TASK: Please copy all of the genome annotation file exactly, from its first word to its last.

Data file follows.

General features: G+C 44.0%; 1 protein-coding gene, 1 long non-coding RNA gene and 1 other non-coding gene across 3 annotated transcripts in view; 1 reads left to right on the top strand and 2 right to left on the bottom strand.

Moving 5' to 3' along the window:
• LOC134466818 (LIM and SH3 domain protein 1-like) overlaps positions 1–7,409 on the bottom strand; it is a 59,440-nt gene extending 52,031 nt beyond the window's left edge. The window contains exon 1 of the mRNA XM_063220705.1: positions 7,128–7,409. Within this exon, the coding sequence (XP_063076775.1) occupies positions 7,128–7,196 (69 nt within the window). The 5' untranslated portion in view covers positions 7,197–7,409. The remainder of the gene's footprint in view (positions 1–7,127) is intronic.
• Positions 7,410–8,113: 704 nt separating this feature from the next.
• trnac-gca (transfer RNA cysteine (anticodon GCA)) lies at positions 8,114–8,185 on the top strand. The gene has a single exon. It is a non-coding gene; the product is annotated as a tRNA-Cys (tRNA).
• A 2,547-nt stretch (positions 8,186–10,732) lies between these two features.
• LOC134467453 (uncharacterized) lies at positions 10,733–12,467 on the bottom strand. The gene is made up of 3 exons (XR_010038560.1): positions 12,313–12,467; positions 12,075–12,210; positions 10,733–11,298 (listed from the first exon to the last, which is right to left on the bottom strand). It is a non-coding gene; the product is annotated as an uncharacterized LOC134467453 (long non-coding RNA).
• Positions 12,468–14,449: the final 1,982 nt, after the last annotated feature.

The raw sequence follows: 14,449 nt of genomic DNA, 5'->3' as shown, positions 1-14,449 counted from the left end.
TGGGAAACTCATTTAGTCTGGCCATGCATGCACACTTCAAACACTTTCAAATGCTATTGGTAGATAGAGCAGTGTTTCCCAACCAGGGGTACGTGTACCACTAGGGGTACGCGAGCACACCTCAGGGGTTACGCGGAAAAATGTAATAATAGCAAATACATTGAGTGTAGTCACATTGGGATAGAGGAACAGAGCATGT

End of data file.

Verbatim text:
General features: G+C 44.0%; 1 protein-coding gene, 1 long non-coding RNA gene and 1 other non-coding gene across 3 annotated transcripts in view; 1 reads left to right on the top strand and 2 right to left on the bottom strand.

Moving 5' to 3' along the window:
• LOC134466818 (LIM and SH3 domain protein 1-like) overlaps positions 1–7,409 on the bottom strand; it is a 59,440-nt gene extending 52,031 nt beyond the window's left edge. The window contains exon 1 of the mRNA XM_063220705.1: positions 7,128–7,409. Within this exon, the coding sequence (XP_063076775.1) occupies positions 7,128–7,196 (69 nt within the window). The 5' untranslated portion in view covers positions 7,197–7,409. The remainder of the gene's footprint in view (positions 1–7,127) is intronic.
• Positions 7,410–8,113: 704 nt separating this feature from the next.
• trnac-gca (transfer RNA cysteine (anticodon GCA)) lies at positions 8,114–8,185 on the top strand. The gene has a single exon. It is a non-coding gene; the product is annotated as a tRNA-Cys (tRNA).
• A 2,547-nt stretch (positions 8,186–10,732) lies between these two features.
• LOC134467453 (uncharacterized) lies at positions 10,733–12,467 on the bottom strand. The gene is made up of 3 exons (XR_010038560.1): positions 12,313–12,467; positions 12,075–12,210; positions 10,733–11,298 (listed from the first exon to the last, which is right to left on the bottom strand). It is a non-coding gene; the product is annotated as an uncharacterized LOC134467453 (long non-coding RNA).
• Positions 12,468–14,449: the final 1,982 nt, after the last annotated feature.

The raw sequence follows: 14,449 nt of genomic DNA, 5'->3' as shown, positions 1-14,449 counted from the left end.
TGGGAAACTCATTTAGTCTGGCCATGCATGCACACTTCAAACACTTTCAAATGCTATTGGTAGATAGAGCAGTGTTTCCCAACCAGGGGTACGTGTACCACTAGGGGTACGCGAGCACACCTCAGGGGTTACGCGGAAAAATGTAATAATAGCAAATACATTGAGTGTAGTCACATTGGGATAGAGGAACAGAGCATGT